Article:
Repair of Grandfather’s Crewel Embroidery

Jed C. had inherited a large, beautiful crewel embroidery that his grandfather stitched in the early part of the century—a pre-stamped pattern of a house surrounded by flora and fauna. It had typical issues for its age and wool factor, including moth damage to the crewel yarn, and lovely, heavy linen fabric that had yellowed. Still, it was so large and wonderful and well worth saving. Here is a photo:


I own a lot of vintage yarns and threads that I’ve collected from various places—mostly from thrift stores and antique malls. They work great for blending in with others of their generation. The biggest problem I face with vintage wools is that very few of my repairs involve the vivid pinks, blues, greens and yellows of the 1970’s, and yet I seem to find a lot of those tones. However, I did have most of the colors I needed for repairs on Jed’s grandfather’s piece. I sourced the borders’ olive green and peach colors, locating them 8 hours away in Cincinnati, while visiting my sister. I used Appleton’s, whose strands are thinner, so I used double ply (double the strands) where the original was single.

Here are some photos of my border work. You can see a slight difference in the color, but it was close enough:

I faced a major issue with this repair, and the weird thing was, I didn’t notice it at first. Having never had bug issues before, and because this piece was “busy,” with lots of colors and areas, I couldn’t tell what was happening until active moth larvae started munching on my border wools I *knew* I’d already added. Soon as I realized what was creating more work for me, I researched and researched (hence the earlier blog on pest damage) and discovered Grandfather’s crewel needed to go into the deep freeze. So off we went, to wait a while until I could freeze and thaw it repeatedly. That is THE solution for all stages of bugs in needlework. I had bug bombed my craft room and put down powdered borax around its perimeter, but though some adult moths died afterwards and showed up under this piece—didn’t need that added evidence by then because I *knew* the buggers were in it—my battle would not end until crewel picture plus all wool or silk in my office went through a deep freeze. If they weren’t in Ziplocs (I store many in sealed baggies) then they went into the new, used box freezer in my garage in polyethylene, aka Space Bags. Space Bags tolerate the cold without cracking like regular plastic bags.

When all was out, we started over with the repairs. A lot of bites had been going on for a few months and I kept thinking, “Is it me, did I miss something, or is this worse off than when I took it in?” My work on the piece ended up being far more hours, but in the end, all involved knew we had conquered the beasts living within and that the embroidery was saved.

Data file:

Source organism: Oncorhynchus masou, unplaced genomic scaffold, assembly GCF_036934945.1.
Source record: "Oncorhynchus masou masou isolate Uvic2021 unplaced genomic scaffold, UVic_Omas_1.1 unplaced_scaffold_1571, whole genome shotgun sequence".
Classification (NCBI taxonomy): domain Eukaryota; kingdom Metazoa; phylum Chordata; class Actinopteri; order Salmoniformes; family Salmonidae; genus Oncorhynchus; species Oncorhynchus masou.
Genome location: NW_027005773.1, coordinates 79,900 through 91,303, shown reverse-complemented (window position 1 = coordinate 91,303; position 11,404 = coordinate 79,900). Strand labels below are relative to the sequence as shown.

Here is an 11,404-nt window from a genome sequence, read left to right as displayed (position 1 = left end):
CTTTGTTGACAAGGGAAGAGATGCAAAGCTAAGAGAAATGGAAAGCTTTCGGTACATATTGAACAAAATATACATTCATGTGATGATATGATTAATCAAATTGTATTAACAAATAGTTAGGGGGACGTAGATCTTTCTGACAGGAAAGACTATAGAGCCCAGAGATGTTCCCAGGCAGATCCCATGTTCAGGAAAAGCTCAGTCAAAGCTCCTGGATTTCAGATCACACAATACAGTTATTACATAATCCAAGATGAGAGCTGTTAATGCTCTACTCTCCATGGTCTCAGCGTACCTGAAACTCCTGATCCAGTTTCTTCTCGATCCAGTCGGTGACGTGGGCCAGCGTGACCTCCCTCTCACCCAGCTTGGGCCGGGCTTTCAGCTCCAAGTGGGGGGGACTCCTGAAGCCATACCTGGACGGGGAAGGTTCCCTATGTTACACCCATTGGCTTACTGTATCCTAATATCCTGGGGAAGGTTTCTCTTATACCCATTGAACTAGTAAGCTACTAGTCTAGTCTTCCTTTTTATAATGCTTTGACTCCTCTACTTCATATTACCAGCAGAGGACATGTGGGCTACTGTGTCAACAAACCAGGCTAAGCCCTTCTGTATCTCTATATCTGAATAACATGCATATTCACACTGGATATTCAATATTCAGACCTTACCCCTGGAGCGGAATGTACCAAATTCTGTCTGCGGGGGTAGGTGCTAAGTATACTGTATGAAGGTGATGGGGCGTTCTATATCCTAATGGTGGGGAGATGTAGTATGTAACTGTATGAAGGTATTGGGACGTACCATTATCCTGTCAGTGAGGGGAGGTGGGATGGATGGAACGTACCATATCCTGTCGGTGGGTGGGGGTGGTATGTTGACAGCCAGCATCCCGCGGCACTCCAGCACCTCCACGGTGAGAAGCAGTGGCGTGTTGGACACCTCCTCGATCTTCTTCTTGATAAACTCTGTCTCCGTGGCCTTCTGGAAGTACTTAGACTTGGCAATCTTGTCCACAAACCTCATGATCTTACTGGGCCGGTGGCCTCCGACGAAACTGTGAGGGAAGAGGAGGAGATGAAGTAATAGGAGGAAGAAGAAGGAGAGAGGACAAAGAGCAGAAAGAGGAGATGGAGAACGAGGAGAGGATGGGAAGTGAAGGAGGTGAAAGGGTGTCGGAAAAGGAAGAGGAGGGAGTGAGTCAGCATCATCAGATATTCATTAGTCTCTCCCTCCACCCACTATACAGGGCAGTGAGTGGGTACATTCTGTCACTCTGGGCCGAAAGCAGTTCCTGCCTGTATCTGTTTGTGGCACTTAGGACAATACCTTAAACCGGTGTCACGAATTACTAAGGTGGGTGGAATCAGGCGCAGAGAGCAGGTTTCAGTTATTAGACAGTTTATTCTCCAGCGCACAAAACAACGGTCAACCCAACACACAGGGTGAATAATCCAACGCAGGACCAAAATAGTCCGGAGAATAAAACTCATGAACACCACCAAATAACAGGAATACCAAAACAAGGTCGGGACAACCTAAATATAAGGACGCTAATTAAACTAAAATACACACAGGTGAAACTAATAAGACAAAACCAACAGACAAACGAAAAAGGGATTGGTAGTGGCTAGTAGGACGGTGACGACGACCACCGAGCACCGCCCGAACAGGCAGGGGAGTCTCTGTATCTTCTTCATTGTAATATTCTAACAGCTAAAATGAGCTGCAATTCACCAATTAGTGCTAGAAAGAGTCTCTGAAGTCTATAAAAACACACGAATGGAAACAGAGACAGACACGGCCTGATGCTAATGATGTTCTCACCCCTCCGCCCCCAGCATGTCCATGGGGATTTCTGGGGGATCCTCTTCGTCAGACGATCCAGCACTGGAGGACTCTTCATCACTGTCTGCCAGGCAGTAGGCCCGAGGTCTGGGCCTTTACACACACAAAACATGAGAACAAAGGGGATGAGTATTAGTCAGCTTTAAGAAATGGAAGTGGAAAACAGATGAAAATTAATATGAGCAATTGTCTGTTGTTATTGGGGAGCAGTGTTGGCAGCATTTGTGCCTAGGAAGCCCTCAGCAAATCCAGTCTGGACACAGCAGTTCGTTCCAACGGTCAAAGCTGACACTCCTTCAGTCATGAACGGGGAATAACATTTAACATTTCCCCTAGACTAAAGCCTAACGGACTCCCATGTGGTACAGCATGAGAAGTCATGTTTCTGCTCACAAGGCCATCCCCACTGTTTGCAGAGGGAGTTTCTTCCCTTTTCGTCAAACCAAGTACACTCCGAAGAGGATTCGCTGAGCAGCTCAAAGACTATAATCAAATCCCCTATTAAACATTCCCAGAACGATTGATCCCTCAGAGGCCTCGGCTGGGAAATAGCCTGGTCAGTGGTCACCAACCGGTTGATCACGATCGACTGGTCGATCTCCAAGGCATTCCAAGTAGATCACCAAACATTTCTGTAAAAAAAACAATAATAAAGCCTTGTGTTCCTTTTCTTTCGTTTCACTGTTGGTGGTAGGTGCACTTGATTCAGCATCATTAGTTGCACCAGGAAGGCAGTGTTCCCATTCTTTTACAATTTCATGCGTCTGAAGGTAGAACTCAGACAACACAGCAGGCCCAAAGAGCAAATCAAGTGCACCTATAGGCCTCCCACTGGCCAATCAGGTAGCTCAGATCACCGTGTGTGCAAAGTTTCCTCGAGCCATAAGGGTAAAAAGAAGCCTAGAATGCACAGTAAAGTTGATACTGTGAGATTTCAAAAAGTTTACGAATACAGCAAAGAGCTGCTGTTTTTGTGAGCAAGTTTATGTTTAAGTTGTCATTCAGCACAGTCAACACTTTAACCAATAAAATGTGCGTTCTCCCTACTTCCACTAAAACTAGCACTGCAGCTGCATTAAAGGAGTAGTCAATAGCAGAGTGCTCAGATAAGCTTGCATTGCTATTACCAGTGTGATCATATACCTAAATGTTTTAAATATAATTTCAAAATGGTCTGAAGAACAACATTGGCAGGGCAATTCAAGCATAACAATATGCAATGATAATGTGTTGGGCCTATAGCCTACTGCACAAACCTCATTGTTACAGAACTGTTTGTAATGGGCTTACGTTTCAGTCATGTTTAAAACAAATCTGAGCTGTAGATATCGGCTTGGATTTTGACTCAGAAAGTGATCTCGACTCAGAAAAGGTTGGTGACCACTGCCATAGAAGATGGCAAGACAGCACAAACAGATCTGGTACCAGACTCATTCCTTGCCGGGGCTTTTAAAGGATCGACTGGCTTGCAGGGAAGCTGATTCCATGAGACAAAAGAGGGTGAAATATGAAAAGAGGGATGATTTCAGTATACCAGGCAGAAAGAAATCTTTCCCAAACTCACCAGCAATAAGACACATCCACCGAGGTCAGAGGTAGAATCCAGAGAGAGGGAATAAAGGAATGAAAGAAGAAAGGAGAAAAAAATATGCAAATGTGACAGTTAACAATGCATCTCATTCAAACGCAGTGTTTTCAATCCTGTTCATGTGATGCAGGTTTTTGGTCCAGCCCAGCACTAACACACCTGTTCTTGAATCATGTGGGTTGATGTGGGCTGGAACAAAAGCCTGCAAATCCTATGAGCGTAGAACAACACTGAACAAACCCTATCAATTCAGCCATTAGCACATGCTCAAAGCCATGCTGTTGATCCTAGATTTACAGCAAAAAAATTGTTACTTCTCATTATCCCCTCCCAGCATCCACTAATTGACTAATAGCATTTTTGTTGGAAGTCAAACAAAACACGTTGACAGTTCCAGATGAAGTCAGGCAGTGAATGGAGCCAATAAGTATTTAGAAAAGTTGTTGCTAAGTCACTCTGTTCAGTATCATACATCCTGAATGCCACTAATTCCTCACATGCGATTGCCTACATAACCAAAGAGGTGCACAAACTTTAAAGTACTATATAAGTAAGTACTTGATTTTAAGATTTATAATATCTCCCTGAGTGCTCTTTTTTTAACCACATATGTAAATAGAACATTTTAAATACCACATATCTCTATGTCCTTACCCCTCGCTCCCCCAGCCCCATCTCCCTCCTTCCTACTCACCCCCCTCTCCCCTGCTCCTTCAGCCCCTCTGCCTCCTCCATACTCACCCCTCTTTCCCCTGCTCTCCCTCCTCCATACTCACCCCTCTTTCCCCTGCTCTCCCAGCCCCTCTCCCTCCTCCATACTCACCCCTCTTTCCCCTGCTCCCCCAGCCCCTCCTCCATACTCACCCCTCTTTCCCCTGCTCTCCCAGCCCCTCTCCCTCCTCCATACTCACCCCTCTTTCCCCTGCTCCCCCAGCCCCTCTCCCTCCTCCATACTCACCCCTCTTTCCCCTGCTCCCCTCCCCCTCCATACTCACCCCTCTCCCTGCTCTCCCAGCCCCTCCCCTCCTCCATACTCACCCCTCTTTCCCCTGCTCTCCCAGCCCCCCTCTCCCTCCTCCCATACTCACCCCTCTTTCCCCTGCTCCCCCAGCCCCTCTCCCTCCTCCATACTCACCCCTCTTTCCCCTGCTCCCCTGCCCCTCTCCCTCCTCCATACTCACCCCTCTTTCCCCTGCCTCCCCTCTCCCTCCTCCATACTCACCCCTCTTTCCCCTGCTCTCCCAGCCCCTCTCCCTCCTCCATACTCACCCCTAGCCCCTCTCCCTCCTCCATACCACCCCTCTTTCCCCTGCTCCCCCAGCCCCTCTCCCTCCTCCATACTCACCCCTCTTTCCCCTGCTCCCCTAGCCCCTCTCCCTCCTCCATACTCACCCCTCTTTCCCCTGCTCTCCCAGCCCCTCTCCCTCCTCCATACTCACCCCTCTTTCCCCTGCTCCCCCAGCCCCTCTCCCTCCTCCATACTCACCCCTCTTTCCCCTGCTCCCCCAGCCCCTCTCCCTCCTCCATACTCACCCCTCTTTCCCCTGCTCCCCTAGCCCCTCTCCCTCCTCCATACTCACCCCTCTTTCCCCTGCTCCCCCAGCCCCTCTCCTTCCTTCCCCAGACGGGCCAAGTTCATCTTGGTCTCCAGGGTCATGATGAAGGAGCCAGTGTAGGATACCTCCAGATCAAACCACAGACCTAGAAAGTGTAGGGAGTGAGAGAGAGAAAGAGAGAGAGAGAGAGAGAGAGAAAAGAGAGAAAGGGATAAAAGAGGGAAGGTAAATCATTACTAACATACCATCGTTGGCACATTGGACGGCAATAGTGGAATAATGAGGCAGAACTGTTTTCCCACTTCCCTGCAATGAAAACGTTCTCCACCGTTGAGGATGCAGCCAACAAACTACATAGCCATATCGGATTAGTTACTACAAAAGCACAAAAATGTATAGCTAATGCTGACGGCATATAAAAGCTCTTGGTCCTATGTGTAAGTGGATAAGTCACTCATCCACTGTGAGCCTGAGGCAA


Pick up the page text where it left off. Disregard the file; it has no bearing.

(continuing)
More Before and After photos of my work:

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And finally, here are some views (thank you, Jed, for the photos) of Grandfather’s crewel embroidery all framed and in the C’s home:

Coxon's embroidery in their home        more Coxon in home

Names/Dates Embroidered on Christening Gown

I’ve known Jan H a long time. We met through our boys from elementary school to post-college! They had a family friend who made Jan a beautiful cotton batiste christening gown. Cotton batiste is often used for christening gowns because it is soft and doesn’t irritate baby’s skin and it drapes well. Ribbons, lace and embroidery add memorable detail for special occasions.

Jan’s beautiful example is actually a gown and matching coat, the latter of which is embroidered with the names of each child who has been christened or baptized in it, along with their birth dates. It was made for Jan by a treasured family friend who has since passed away. She used to add the names and dates for the babies, and kept a tidy Ziploc Brand bag with vanishing ink pen and embroidery thread for that purpose.)

Jan’s request was a rush job, since twin grandbabies were being baptized on Easter Sunday and I had about a week to get the embroidery done. That wouldn’t have been bad, but I was, as always, backed up with work. Still, it was a pleasure to work on this beautiful coat while I thought of the babies named on it, and pictured the little twins who would share it (granddaughter in the gown and the grandson in the coat) that coming Sunday.

Below are photos of the coat. I’m sorry these shots are so dark:

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And here are some close-ups of Jan’s friend’s delicate sewing and hand-stitching:

So I begin adding my own work to hers:

I wish I had a photo of the babies, but I heard it went well, and I’m so glad I was able to help. 

Christmas Ornament Finished